“We still have families who fear coming to school to sending their kids to preschool or going to a food pantry, because they are afraid we are collaborating and sharing their information with police,” she said.

Meanwhile, Jones said he believes undocumented immigrants are a danger to the community. “I am especially against sanctuary countries,” he said. “These are especially harmful to our legal immigrants.”

During his time with the U.S. State Department, Jones said he conducted interviews for the immigration process and granted thousands of people citizenship or permanent resident status.

“I believe we should cooperate completely with federal authorities,” he said.

Renewable Energy

One of the largest issues the candidates clashed on was the implementation of renewable energy. Palchik seemed to be in full support while Jones said the cost would outweigh the benefits.

“I think the so-called New Green Deal is unrealistic,” Jones said, referring to the Green New Deal. “You cannot run the Metro system on wind power, solar power and batteries.”

Instead, he told the audience that he believes in natural gas and nuclear power.

Palchik shifted the conversation, noting her endorsement by the Sierra Club and other environmental groups around the area. Palchik pointed to her time on the Fairfax County School Board, where she launched a joint environmental taskforce with the school board, students and Board of Supervisors.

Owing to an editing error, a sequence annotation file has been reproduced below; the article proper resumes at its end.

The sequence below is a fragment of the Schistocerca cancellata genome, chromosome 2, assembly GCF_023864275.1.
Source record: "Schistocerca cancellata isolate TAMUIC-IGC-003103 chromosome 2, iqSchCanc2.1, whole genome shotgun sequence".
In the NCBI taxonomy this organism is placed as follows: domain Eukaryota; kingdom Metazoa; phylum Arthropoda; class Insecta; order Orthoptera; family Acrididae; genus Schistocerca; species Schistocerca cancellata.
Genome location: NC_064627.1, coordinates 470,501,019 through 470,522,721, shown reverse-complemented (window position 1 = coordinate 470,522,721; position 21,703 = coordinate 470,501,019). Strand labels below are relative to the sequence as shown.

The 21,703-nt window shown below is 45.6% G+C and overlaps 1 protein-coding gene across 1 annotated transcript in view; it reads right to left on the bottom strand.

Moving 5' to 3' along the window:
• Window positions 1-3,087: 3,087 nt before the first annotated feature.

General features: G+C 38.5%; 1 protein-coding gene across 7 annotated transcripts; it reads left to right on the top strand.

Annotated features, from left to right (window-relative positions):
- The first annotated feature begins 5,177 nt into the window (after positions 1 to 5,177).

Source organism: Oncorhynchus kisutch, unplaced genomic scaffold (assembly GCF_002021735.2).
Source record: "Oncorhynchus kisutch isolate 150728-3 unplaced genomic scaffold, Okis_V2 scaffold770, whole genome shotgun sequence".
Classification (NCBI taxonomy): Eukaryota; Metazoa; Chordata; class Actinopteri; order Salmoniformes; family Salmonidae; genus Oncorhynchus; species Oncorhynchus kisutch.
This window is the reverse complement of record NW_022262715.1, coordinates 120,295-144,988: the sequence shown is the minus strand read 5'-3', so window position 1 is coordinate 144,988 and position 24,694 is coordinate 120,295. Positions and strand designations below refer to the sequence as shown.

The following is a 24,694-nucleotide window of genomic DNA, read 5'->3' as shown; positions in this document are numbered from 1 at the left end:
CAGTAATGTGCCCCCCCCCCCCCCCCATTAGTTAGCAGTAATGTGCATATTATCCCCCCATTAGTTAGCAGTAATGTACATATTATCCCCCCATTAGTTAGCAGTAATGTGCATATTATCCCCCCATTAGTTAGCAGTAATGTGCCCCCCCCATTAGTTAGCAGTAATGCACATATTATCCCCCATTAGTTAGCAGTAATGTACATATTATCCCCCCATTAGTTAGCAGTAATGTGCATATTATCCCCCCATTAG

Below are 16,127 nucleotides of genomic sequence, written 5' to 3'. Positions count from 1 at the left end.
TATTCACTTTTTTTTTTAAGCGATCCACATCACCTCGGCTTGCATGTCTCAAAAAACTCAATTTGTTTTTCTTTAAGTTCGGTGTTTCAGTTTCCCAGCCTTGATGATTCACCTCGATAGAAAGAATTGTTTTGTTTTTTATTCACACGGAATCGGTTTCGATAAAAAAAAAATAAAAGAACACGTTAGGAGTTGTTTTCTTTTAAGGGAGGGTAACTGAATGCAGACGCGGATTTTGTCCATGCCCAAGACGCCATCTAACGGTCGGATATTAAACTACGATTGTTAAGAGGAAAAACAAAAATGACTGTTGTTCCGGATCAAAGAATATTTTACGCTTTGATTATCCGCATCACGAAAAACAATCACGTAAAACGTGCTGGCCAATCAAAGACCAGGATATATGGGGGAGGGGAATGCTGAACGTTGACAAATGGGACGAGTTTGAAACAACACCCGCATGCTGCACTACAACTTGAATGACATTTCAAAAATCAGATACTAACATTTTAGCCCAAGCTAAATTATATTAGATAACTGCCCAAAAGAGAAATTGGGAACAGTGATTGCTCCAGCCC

She said that, if elected, she will be spending time in Richmond working to eliminate solar energy roadblocks.

New Republican Candidate

Jones was a new face for voters. After candidate Paul Bolon’s death in August, Jones was chosen as the new conservative candidate to run against¬†Palchik.

“I’m running to give voters a choice in Providence District,” Jones said during his opening statement. “I wish my friend Bolon was here today.”

Palchik gave her respects after the debate.¬†“I want to thank Mr. Jones for stepping up, I know it was a tragedy.”

The election is on Nov. 5.


(Updated at 3:10 p.m.) Work may start on a new underground power line running through Tysons before the end of the year.

The existing load on power lines from the Tysons and McLean areas is expected to exceed 300 megawatts by 2022, according to Dominion Energy. The new power line will keep Dominion under the limits.

To make sure there’s enough power, Dominion is building¬†an¬†additional power source¬†to avoid violating mandatory standards.

At a meeting last night (Tuesday) at Kilmer Middle School, Dominion officials said that construction is set to kick off in November or December — depending on the weather and when permits get approved — for the¬†Idylwood-Tysons 230 kilovolt (kV) Project.